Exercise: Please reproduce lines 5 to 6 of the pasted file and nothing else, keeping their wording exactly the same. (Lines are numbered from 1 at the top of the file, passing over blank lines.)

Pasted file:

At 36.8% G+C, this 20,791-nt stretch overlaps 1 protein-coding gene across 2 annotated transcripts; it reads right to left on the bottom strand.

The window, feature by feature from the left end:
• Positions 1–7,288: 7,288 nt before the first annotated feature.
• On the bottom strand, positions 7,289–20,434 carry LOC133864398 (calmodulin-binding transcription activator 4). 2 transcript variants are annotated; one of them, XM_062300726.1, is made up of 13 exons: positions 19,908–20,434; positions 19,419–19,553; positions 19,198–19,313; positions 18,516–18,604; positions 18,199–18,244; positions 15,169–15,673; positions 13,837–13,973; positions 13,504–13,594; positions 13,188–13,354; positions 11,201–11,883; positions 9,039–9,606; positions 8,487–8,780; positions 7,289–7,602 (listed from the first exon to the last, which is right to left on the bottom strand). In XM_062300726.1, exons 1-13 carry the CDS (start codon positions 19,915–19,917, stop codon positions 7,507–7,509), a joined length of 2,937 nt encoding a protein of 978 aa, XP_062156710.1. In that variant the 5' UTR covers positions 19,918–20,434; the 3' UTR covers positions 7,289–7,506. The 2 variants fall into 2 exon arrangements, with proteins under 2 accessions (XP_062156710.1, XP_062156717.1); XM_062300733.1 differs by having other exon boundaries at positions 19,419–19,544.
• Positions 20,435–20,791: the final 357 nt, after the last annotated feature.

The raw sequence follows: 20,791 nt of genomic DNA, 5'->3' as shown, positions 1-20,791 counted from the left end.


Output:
• Positions 20,435–20,791: the final 357 nt, after the last annotated feature.

The raw sequence follows: 20,791 nt of genomic DNA, 5'->3' as shown, positions 1-20,791 counted from the left end.